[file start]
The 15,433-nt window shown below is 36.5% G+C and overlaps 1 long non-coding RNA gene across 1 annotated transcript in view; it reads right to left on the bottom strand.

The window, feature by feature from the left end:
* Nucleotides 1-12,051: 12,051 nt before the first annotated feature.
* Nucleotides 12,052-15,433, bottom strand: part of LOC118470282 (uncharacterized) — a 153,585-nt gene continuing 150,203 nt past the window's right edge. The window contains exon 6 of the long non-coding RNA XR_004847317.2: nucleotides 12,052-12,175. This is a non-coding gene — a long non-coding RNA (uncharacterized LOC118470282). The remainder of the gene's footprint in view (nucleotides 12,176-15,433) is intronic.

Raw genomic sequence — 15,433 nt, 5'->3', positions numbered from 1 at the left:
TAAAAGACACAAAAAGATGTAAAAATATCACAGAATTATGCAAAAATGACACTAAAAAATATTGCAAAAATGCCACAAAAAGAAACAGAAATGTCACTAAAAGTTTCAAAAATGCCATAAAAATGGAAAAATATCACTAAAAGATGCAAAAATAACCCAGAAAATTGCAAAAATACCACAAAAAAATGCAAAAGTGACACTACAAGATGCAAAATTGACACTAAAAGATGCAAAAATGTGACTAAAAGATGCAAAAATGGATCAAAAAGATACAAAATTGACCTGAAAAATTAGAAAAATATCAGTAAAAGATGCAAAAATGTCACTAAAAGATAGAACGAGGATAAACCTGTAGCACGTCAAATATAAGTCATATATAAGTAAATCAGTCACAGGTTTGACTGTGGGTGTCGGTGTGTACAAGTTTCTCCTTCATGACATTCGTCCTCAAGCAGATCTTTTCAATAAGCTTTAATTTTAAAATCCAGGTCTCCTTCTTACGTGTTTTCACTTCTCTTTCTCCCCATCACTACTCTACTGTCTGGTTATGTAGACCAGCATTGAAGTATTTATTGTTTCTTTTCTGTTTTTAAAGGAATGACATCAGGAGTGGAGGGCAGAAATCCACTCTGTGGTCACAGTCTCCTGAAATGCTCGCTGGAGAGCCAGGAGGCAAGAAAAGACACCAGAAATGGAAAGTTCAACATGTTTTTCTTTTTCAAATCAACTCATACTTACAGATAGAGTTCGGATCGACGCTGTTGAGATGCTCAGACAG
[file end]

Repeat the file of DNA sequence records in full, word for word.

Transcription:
The 15,433-nt window shown below is 36.5% G+C and overlaps 1 long non-coding RNA gene across 1 annotated transcript in view; it reads right to left on the bottom strand.

The window, feature by feature from the left end:
* Nucleotides 1-12,051: 12,051 nt before the first annotated feature.
* Nucleotides 12,052-15,433, bottom strand: part of LOC118470282 (uncharacterized) — a 153,585-nt gene continuing 150,203 nt past the window's right edge. The window contains exon 6 of the long non-coding RNA XR_004847317.2: nucleotides 12,052-12,175. This is a non-coding gene — a long non-coding RNA (uncharacterized LOC118470282). The remainder of the gene's footprint in view (nucleotides 12,176-15,433) is intronic.

Raw genomic sequence — 15,433 nt, 5'->3', positions numbered from 1 at the left:
TAAAAGACACAAAAAGATGTAAAAATATCACAGAATTATGCAAAAATGACACTAAAAAATATTGCAAAAATGCCACAAAAAGAAACAGAAATGTCACTAAAAGTTTCAAAAATGCCATAAAAATGGAAAAATATCACTAAAAGATGCAAAAATAACCCAGAAAATTGCAAAAATACCACAAAAAAATGCAAAAGTGACACTACAAGATGCAAAATTGACACTAAAAGATGCAAAAATGTGACTAAAAGATGCAAAAATGGATCAAAAAGATACAAAATTGACCTGAAAAATTAGAAAAATATCAGTAAAAGATGCAAAAATGTCACTAAAAGATAGAACGAGGATAAACCTGTAGCACGTCAAATATAAGTCATATATAAGTAAATCAGTCACAGGTTTGACTGTGGGTGTCGGTGTGTACAAGTTTCTCCTTCATGACATTCGTCCTCAAGCAGATCTTTTCAATAAGCTTTAATTTTAAAATCCAGGTCTCCTTCTTACGTGTTTTCACTTCTCTTTCTCCCCATCACTACTCTACTGTCTGGTTATGTAGACCAGCATTGAAGTATTTATTGTTTCTTTTCTGTTTTTAAAGGAATGACATCAGGAGTGGAGGGCAGAAATCCACTCTGTGGTCACAGTCTCCTGAAATGCTCGCTGGAGAGCCAGGAGGCAAGAAAAGACACCAGAAATGGAAAGTTCAACATGTTTTTCTTTTTCAAATCAACTCATACTTACAGATAGAGTTCGGATCGACGCTGTTGAGATGCTCAGACAG